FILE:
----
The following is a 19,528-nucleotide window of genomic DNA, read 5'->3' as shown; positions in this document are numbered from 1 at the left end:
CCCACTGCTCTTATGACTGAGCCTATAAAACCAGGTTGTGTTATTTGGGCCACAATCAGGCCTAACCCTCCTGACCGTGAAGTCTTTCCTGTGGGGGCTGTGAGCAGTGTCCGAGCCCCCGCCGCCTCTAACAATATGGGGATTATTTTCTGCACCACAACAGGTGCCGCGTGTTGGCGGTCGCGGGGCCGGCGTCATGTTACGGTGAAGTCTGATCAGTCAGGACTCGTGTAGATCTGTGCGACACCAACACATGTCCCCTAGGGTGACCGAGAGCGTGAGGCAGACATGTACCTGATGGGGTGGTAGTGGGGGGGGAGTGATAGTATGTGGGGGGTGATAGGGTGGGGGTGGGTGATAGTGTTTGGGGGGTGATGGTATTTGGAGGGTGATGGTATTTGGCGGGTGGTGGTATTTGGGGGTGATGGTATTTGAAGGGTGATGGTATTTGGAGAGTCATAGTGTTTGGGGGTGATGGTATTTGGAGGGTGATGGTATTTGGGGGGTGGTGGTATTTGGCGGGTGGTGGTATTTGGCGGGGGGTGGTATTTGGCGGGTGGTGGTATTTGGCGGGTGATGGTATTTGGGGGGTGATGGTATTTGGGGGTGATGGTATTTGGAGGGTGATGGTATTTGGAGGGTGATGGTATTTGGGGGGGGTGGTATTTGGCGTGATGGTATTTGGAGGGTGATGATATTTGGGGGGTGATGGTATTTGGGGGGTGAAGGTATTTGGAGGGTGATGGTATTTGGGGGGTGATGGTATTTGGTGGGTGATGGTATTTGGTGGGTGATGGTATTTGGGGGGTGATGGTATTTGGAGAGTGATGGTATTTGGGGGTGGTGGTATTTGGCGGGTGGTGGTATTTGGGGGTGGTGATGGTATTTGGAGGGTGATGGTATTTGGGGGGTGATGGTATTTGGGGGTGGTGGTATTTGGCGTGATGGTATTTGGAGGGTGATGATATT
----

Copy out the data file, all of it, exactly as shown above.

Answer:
The following is a 19,528-nucleotide window of genomic DNA, read 5'->3' as shown; positions in this document are numbered from 1 at the left end:
CCCACTGCTCTTATGACTGAGCCTATAAAACCAGGTTGTGTTATTTGGGCCACAATCAGGCCTAACCCTCCTGACCGTGAAGTCTTTCCTGTGGGGGCTGTGAGCAGTGTCCGAGCCCCCGCCGCCTCTAACAATATGGGGATTATTTTCTGCACCACAACAGGTGCCGCGTGTTGGCGGTCGCGGGGCCGGCGTCATGTTACGGTGAAGTCTGATCAGTCAGGACTCGTGTAGATCTGTGCGACACCAACACATGTCCCCTAGGGTGACCGAGAGCGTGAGGCAGACATGTACCTGATGGGGTGGTAGTGGGGGGGGAGTGATAGTATGTGGGGGGTGATAGGGTGGGGGTGGGTGATAGTGTTTGGGGGGTGATGGTATTTGGAGGGTGATGGTATTTGGCGGGTGGTGGTATTTGGGGGTGATGGTATTTGAAGGGTGATGGTATTTGGAGAGTCATAGTGTTTGGGGGTGATGGTATTTGGAGGGTGATGGTATTTGGGGGGTGGTGGTATTTGGCGGGTGGTGGTATTTGGCGGGGGGTGGTATTTGGCGGGTGGTGGTATTTGGCGGGTGATGGTATTTGGGGGGTGATGGTATTTGGGGGTGATGGTATTTGGAGGGTGATGGTATTTGGAGGGTGATGGTATTTGGGGGGGGTGGTATTTGGCGTGATGGTATTTGGAGGGTGATGATATTTGGGGGGTGATGGTATTTGGGGGGTGAAGGTATTTGGAGGGTGATGGTATTTGGGGGGTGATGGTATTTGGTGGGTGATGGTATTTGGTGGGTGATGGTATTTGGGGGGTGATGGTATTTGGAGAGTGATGGTATTTGGGGGTGGTGGTATTTGGCGGGTGGTGGTATTTGGGGGTGGTGATGGTATTTGGAGGGTGATGGTATTTGGGGGGTGATGGTATTTGGGGGTGGTGGTATTTGGCGTGATGGTATTTGGAGGGTGATGATATT